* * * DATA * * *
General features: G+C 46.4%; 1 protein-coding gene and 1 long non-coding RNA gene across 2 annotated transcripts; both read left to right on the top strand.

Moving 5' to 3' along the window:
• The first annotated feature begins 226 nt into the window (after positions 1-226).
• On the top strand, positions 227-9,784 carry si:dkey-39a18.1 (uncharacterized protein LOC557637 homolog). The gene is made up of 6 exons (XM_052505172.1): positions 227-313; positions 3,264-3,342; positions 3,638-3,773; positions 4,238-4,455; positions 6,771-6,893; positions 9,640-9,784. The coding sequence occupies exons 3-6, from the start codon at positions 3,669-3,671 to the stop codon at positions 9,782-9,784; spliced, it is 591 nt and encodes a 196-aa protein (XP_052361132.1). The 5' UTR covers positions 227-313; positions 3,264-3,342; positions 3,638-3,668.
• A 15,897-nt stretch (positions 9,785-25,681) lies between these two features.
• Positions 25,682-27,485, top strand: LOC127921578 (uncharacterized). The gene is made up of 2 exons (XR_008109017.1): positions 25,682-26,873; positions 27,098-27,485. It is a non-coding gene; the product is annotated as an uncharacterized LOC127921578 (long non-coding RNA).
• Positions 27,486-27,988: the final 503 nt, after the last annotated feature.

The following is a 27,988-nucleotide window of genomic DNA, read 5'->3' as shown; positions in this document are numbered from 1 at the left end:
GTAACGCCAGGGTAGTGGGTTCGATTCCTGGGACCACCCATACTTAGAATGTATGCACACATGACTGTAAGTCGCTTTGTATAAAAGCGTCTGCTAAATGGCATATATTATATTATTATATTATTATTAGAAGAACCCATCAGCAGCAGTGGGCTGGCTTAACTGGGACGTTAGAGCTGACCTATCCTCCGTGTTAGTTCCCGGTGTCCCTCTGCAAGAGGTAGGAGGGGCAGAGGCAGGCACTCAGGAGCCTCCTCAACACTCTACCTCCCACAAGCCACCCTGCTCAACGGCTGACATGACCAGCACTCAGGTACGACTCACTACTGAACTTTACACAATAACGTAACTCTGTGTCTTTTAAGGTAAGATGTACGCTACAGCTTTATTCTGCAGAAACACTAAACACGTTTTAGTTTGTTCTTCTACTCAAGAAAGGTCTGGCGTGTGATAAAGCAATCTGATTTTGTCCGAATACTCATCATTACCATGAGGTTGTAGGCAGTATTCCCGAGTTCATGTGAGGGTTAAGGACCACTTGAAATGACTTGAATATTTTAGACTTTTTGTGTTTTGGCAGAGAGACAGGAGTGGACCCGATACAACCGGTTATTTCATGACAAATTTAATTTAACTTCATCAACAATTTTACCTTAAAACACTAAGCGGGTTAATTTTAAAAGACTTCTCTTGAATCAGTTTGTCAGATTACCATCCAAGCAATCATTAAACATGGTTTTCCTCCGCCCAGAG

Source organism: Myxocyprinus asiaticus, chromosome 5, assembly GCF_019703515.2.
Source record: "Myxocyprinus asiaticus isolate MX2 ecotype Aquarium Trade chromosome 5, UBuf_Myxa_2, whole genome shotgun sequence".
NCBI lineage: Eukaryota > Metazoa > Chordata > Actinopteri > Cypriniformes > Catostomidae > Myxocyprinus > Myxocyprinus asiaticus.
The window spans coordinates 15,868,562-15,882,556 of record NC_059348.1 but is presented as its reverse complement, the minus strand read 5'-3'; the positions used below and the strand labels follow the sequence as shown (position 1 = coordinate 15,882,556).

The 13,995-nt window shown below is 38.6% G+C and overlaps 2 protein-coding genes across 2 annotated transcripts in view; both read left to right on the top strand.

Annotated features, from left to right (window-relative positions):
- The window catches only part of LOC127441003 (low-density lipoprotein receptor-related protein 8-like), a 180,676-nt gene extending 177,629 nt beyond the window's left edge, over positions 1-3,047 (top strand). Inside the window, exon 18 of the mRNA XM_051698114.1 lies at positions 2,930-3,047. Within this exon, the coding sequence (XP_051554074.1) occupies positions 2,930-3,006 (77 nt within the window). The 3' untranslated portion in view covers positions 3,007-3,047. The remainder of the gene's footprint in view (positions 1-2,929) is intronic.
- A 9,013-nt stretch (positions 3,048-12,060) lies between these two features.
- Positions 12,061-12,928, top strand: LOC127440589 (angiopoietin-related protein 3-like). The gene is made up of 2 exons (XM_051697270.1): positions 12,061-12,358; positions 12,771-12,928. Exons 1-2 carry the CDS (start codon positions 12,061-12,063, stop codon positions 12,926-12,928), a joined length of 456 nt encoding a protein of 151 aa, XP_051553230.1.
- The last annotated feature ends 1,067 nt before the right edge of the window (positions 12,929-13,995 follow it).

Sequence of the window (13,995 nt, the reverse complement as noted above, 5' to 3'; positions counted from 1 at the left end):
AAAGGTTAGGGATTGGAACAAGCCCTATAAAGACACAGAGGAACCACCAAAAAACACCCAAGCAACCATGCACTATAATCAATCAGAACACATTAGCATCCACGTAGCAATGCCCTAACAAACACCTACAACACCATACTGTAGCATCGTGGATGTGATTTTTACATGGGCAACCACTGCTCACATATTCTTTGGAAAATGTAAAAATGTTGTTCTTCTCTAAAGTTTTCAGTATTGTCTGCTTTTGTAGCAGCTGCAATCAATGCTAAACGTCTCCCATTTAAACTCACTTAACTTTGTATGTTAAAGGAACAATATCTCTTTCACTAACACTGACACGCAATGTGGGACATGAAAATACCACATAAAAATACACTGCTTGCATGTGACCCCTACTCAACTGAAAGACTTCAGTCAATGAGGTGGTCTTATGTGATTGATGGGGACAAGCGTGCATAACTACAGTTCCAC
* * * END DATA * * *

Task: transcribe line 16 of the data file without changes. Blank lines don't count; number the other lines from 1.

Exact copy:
- The window catches only part of LOC127441003 (low-density lipoprotein receptor-related protein 8-like), a 180,676-nt gene extending 177,629 nt beyond the window's left edge, over positions 1-3,047 (top strand). Inside the window, exon 18 of the mRNA XM_051698114.1 lies at positions 2,930-3,047. Within this exon, the coding sequence (XP_051554074.1) occupies positions 2,930-3,006 (77 nt within the window). The 3' untranslated portion in view covers positions 3,007-3,047. The remainder of the gene's footprint in view (positions 1-2,929) is intronic.